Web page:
Economy Sparks New, Targeted Revenue-Producing Products at MSP
By Richard Decker
As with hospitals, downtowns, universities and theme parks, parking is a major revenue source for Minneapolis-St. Paul International Airport (MSP). In fact, it is the largest single source. So when we in parking sneeze, the organization feels bad all over. It looks to us not only to recover quickly, but also to help it get healthy, and quickly, too. Does this sound familiar?
During the fall, winter and spring of 2008-9, MSP experienced the full brunt of a slowing economy. The Twin Cities are home to many national business’ headquarters, so between 65% and 75% of our passengers are frequent business travelers. Average stays are three days, more than twice a month.
When businesses cut back, they cut their business travel hard. When the economy slowed in late September 2008, our revenue projections were on track and our expenses were below budget. All this changed very quickly and dramatically.
Fortunately, we had just proposed a 12.5% ($2/day on a $16 daily rate) rate increase early that fall. It was approved and became effective Jan. 1, 2009. In spite of this, January 2009 sales were 9.4% below those of January 2008. We had fewer customers, and they were parking with us less often.
Along with Arlie Johnson and Jeff Courteau, I had to quickly create products to retain existing customers and attract others away from our competitors. Our customers were reevaluating all their purchases. We had to understand and then meet the new values. We then had to convince them that MSP parking remained a superior value for their parking dollars.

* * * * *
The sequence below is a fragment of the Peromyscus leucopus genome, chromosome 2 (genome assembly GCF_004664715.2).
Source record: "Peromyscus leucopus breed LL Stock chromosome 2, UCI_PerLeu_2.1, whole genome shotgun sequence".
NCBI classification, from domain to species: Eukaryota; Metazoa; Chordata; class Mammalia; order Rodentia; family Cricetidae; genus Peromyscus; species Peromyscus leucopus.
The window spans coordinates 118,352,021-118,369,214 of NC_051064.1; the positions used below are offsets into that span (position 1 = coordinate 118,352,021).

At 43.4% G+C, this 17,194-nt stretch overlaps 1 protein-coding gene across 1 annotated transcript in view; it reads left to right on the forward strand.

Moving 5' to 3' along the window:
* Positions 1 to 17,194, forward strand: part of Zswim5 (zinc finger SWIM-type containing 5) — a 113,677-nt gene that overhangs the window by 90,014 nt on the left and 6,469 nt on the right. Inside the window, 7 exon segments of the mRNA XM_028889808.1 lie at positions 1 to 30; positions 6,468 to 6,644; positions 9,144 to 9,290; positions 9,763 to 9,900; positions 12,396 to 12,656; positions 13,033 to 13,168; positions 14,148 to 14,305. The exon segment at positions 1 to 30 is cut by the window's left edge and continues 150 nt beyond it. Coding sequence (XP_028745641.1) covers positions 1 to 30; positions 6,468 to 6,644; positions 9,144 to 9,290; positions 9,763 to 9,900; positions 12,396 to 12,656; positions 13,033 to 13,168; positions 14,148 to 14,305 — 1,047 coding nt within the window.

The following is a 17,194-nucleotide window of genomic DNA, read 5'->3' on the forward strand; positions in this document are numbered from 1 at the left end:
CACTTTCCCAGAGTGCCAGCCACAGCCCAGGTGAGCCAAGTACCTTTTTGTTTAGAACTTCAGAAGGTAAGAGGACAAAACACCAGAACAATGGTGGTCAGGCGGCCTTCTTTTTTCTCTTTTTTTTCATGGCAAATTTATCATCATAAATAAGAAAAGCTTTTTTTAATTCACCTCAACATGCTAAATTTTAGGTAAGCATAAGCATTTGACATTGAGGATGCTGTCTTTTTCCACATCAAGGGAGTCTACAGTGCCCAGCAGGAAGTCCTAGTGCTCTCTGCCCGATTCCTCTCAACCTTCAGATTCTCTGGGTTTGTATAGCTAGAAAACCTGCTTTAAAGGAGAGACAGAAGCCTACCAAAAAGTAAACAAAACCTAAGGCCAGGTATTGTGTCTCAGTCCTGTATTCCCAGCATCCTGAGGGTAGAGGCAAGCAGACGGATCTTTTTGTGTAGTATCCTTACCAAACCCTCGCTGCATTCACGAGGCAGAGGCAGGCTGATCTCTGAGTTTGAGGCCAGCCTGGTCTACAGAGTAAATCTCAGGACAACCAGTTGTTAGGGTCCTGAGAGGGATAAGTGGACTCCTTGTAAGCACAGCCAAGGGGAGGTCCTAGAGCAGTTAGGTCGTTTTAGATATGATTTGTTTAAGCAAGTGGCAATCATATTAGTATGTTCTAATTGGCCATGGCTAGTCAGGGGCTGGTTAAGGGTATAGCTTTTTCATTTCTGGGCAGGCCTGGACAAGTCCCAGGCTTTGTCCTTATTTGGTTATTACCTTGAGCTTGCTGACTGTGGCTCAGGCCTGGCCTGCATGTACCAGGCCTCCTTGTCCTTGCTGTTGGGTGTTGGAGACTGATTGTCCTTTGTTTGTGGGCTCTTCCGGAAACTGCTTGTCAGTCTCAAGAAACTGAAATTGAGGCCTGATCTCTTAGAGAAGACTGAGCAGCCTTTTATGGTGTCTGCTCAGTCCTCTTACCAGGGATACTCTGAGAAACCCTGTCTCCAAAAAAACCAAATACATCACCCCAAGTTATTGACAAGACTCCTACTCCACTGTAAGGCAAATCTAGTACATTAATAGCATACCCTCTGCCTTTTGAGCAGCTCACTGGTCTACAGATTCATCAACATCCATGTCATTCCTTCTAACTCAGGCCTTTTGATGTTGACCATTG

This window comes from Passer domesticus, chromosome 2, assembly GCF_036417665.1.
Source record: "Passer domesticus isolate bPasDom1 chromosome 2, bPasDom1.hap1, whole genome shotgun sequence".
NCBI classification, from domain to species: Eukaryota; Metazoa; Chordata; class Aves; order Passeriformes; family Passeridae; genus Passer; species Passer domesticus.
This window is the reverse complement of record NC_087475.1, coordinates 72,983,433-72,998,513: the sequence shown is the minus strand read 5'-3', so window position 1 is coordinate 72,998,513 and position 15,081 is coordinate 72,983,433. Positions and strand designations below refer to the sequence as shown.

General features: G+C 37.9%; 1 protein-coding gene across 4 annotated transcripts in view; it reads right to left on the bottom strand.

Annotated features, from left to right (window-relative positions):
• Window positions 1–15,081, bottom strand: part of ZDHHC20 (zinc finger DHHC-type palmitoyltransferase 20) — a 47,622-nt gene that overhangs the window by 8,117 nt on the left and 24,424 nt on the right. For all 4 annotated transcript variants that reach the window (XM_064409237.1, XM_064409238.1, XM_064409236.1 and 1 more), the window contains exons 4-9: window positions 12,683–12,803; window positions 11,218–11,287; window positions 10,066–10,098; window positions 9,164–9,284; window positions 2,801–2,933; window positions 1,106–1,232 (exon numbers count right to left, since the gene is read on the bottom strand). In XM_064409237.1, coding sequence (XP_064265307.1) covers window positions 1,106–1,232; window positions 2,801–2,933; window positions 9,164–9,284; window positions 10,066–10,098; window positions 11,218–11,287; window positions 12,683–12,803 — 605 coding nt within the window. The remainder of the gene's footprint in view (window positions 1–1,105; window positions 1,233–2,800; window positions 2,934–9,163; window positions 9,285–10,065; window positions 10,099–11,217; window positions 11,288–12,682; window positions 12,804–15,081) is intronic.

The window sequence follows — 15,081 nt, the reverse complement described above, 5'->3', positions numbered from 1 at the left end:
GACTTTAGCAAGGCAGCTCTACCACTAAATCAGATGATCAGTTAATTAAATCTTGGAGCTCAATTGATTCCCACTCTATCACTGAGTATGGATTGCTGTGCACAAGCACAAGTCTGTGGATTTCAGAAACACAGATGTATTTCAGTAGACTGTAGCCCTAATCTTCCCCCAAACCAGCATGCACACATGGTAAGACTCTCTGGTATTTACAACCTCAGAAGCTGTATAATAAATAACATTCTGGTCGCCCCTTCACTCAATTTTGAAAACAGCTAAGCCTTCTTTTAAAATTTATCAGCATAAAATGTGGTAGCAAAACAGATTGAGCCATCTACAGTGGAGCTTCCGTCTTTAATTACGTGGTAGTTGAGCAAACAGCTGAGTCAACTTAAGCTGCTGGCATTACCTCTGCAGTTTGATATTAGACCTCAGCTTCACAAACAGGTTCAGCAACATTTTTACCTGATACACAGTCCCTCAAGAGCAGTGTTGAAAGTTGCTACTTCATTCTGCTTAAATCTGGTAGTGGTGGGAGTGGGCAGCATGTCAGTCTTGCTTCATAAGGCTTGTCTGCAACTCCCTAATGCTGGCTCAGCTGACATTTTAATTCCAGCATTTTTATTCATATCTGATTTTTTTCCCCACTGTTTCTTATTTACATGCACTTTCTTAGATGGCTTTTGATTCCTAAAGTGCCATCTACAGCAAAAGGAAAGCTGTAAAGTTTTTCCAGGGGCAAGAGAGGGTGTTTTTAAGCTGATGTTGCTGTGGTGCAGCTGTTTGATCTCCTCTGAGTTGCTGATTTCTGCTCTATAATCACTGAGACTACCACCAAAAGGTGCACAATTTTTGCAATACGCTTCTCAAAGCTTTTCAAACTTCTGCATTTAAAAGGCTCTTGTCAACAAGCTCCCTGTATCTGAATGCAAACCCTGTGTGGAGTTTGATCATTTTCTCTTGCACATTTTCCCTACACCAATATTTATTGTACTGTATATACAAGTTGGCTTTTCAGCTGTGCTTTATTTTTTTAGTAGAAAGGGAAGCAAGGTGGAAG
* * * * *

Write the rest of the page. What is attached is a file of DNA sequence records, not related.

Our 23,000 spaces compete directly with 6,000 spaces controlled by four off-site operators. Their shuttle systems connect with MSP from their, usually, surface parking lots. We also compete heavily with passengers being dropped off and picked up (via cellphone) by friends. We have limousine companies, taxis and a SuperShuttle franchise just to keep it interesting.
We had to appeal to those trying to spend money wisely in the new “normal” economy. We identified which parking benefits they would most value as they made their choice of where (or whether) to park. We needed to differentiate our services from those of our competitors’.
We identified total value as a theme when money matters. We needed to communicate that our total value – in terms of dollars, time, stress level and convenience – was actually greater than that offered by competitors.
We highlighted that parking at the airport was not a luxury: It was a wise choice, and we developed a new parking product to drive that message home. We emphasized that the airport had no shuttle to wait for (both ways); that covered parking saved them time (cleaning off the ice and snow) and protected their vehicle; there was no added cost of tipping the shuttle driver; they could conveniently set their own schedule by driving themselves; and they didn’t need to wait in the cold for a friend to pick them up.
We also had to locate this new parking product where customers could dependably and quickly find a space and just relax as they headed for their terminal. We wanted customers to recognize that their needs would be met at a price that was lower than other airport alternatives and lower than our competition.
We had just added 4,500 spaces to the existing 4,500 at the Humphrey Terminal next to the light-rail station. This train connects the Humphrey Terminal with the Lindbergh Terminal (a three-minute underground ride!) every eight minutes. This ramp provides our customers a single, easy to find location with easy access to both terminals. It is lower priced by $4/day and is currently underused.
Understanding the increased consumer interest in value, we created MSP Value Parking to appeal to the value-conscious customer. This is the business traveler whose travel budget was reduced or the leisure traveler for whom this is an out-of-pocket expense. Value parking is very different from cheap parking (far away or in an undesirable area) or economy (definitely far away). It speaks to parking that meets the customer’s most important needs at a competitive price.